Magazine article Financial History

Richard W. Schabacker's Gift to Technical Analysis

Magazine article Financial History

Richard W. Schabacker's Gift to Technical Analysis

Article excerpt

By the close of 1928, Richard W. Schabacker had concluded that failure in the stock market was largely "due to plain ignorance of market affairs." An intense observer of Wall Street, articulate financial writer and astute adviser, Schabacker devoted his short-lived career to educating investors and professionals on stock market operations. His knowledge of Wall Street was encyclopedic, his writing prolific. Always advocating prudence in investing, he left an influential legacy in the field of technical analysis.

The Education of a Writer

In his application to Princeton's graduate English department in 1923, Schabacker stated that his intended career was "either financial or literary writing." He had had a "number of financial and literary articles published" and had done financial writing for the Federal Reserve Bank of New York in his first job after college, as well as some "literary writing as a free lance." In his hometown of Erie, Pennsylvania, he had been the editor of his high school student newspaper, an early indicator of his passion for writing. He was also class president at Erie High School, a leadership position that foreshadowed his interest in politics.

In September 1917, 18-year-old Schabacker entered Princeton University. The following year, after the United States entered World War I, he enrolled in the Student Army Training Corps, a program similar to today's ROTC. However, he did not serve in the active military as the war ended.

Schabacker was a member of Whig Hall, the nation's oldest collegiate debating forum devoted to literary and political issues. He was an editor of Princeton's yearbook, Bric-a-Brac, an activity that fulfilled an affinity for humorous writing that he would later satisfy on the pages of Pudge and Life magazines under the pen name Richard S. Wallace.

In June 1921, Schabacker was awarded an A.B. in Economics. The degree from the Department of History and Politics was with high honors, as he ranked 22nd in his class of 212 graduates. Alumni would later "remember the sly intelligence of his humor, and his power of dispassionate observation of what went on around him - a power which was to make him one of the recognized observers and interpreters of trends in the business world."

That career began at the Federal Reserve Bank of New York, where Schabacker worked from 1921 to 1923. While working in the Reports Department, he constructed a stock market index of representative stocks that went back to 1872. He likely selected that year because in September 1871 the New York Stock Exchange had established a continuous market in stocks.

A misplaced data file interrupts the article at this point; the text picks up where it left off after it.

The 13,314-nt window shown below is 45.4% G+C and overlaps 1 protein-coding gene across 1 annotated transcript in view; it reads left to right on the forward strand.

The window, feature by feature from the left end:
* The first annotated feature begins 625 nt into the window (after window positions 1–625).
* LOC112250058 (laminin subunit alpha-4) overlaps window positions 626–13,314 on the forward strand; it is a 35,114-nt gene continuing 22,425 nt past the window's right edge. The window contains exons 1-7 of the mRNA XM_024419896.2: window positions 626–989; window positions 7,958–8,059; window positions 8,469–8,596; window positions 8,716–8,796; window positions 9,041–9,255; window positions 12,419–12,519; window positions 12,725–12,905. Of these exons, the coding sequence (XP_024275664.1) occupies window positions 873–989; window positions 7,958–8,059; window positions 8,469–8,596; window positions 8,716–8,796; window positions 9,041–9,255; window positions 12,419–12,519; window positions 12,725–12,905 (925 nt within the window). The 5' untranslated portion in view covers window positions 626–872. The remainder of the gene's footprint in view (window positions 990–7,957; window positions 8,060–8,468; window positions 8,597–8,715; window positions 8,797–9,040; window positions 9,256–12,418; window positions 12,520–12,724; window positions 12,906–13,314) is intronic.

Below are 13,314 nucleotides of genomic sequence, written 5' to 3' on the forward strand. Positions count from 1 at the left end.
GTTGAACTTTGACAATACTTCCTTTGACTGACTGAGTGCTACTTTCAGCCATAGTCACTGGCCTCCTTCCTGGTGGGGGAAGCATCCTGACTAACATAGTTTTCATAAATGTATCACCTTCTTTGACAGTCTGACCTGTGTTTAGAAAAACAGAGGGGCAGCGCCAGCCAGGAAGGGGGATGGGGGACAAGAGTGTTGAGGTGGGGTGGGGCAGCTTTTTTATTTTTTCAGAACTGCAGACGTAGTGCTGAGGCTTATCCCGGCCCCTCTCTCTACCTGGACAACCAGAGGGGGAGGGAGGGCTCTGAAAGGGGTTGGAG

Schabacker linked his 1872- 1896 series to the original Dow Jones Industrial Average (DJIA) from 1897 to 1914, and then to the 1914 version of the DJIA after the Exchange reopened that year. He undertook this project because "there was no accurate index of American industrial stock prices dating back very far beyond the opening of the 20th century." He used his longer index as a comparison to historical interest rates and business activity.

Schabacker may have worked for a short time in 1923 at Standard Statistics Company, Inc. before he returned to Princeton in September to obtain a graduate degree in English. Pursuing a financial writing and literary career, Schabacker studied literary criticism, Greek/ Hellenistic philosophy, English literature and dramatic technique. The Department of Classics granted him a Master of Arts on June 17, 1924.

He then moved 100 miles west of Erie to Cleveland, Ohio, to write a financial column for the Cleveland Plain Dealer newspaper. But it would be his next position that would propel his career.

Forbes Financial Editor

On November 15, 1925, Forbes business magazine published Schabacker's article entitled "Good Stocks to Put in Christmas Stockings," in which he recommended suitable stocks to give relatives. Elderly relatives "should have safety of principal above all else," while the young "may welcome a small element of speculation. …

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